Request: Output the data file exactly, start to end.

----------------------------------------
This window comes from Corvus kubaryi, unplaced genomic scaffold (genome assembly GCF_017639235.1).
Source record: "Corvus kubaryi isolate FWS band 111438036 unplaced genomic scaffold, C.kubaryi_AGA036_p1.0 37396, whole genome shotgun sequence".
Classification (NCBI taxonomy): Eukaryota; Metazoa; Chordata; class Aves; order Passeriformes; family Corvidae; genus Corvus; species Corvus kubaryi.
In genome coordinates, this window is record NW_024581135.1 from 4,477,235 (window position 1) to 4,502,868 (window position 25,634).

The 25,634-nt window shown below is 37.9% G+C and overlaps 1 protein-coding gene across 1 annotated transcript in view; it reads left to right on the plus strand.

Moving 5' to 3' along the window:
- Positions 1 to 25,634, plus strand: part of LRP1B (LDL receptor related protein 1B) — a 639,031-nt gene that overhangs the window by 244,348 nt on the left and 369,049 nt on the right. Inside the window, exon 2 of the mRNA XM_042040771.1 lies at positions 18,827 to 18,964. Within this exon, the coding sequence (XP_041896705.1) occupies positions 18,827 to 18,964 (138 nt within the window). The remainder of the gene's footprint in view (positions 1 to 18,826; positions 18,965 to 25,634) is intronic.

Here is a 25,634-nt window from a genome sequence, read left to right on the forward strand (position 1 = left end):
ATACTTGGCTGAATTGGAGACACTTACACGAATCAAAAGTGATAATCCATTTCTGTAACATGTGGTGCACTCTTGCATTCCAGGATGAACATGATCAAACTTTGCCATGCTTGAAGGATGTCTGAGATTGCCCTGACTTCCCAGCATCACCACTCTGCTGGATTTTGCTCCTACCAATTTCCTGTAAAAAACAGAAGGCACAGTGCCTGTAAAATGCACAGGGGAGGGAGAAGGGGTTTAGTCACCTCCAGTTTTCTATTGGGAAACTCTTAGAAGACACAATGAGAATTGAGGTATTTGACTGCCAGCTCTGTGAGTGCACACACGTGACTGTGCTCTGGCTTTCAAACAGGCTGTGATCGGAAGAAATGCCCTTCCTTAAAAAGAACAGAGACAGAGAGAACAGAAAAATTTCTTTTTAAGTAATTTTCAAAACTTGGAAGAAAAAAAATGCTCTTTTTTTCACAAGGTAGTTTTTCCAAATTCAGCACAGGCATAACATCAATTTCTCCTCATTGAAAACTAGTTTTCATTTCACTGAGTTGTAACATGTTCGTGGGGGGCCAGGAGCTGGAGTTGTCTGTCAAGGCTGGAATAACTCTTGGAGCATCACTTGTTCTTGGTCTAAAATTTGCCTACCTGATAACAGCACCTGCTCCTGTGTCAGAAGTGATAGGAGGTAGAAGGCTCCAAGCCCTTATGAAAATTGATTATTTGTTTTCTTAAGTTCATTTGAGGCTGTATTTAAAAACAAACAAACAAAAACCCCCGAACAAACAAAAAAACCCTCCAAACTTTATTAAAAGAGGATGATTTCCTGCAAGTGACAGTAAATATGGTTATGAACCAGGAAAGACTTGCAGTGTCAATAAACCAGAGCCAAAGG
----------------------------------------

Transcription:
This window comes from Corvus kubaryi, unplaced genomic scaffold (genome assembly GCF_017639235.1).
Source record: "Corvus kubaryi isolate FWS band 111438036 unplaced genomic scaffold, C.kubaryi_AGA036_p1.0 37396, whole genome shotgun sequence".
Classification (NCBI taxonomy): Eukaryota; Metazoa; Chordata; class Aves; order Passeriformes; family Corvidae; genus Corvus; species Corvus kubaryi.
In genome coordinates, this window is record NW_024581135.1 from 4,477,235 (window position 1) to 4,502,868 (window position 25,634).

The 25,634-nt window shown below is 37.9% G+C and overlaps 1 protein-coding gene across 1 annotated transcript in view; it reads left to right on the plus strand.

Moving 5' to 3' along the window:
- Positions 1 to 25,634, plus strand: part of LRP1B (LDL receptor related protein 1B) — a 639,031-nt gene that overhangs the window by 244,348 nt on the left and 369,049 nt on the right. Inside the window, exon 2 of the mRNA XM_042040771.1 lies at positions 18,827 to 18,964. Within this exon, the coding sequence (XP_041896705.1) occupies positions 18,827 to 18,964 (138 nt within the window). The remainder of the gene's footprint in view (positions 1 to 18,826; positions 18,965 to 25,634) is intronic.

Here is a 25,634-nt window from a genome sequence, read left to right on the forward strand (position 1 = left end):
ATACTTGGCTGAATTGGAGACACTTACACGAATCAAAAGTGATAATCCATTTCTGTAACATGTGGTGCACTCTTGCATTCCAGGATGAACATGATCAAACTTTGCCATGCTTGAAGGATGTCTGAGATTGCCCTGACTTCCCAGCATCACCACTCTGCTGGATTTTGCTCCTACCAATTTCCTGTAAAAAACAGAAGGCACAGTGCCTGTAAAATGCACAGGGGAGGGAGAAGGGGTTTAGTCACCTCCAGTTTTCTATTGGGAAACTCTTAGAAGACACAATGAGAATTGAGGTATTTGACTGCCAGCTCTGTGAGTGCACACACGTGACTGTGCTCTGGCTTTCAAACAGGCTGTGATCGGAAGAAATGCCCTTCCTTAAAAAGAACAGAGACAGAGAGAACAGAAAAATTTCTTTTTAAGTAATTTTCAAAACTTGGAAGAAAAAAAATGCTCTTTTTTTCACAAGGTAGTTTTTCCAAATTCAGCACAGGCATAACATCAATTTCTCCTCATTGAAAACTAGTTTTCATTTCACTGAGTTGTAACATGTTCGTGGGGGGCCAGGAGCTGGAGTTGTCTGTCAAGGCTGGAATAACTCTTGGAGCATCACTTGTTCTTGGTCTAAAATTTGCCTACCTGATAACAGCACCTGCTCCTGTGTCAGAAGTGATAGGAGGTAGAAGGCTCCAAGCCCTTATGAAAATTGATTATTTGTTTTCTTAAGTTCATTTGAGGCTGTATTTAAAAACAAACAAACAAAAACCCCCGAACAAACAAAAAAACCCTCCAAACTTTATTAAAAGAGGATGATTTCCTGCAAGTGACAGTAAATATGGTTATGAACCAGGAAAGACTTGCAGTGTCAATAAACCAGAGCCAAAGG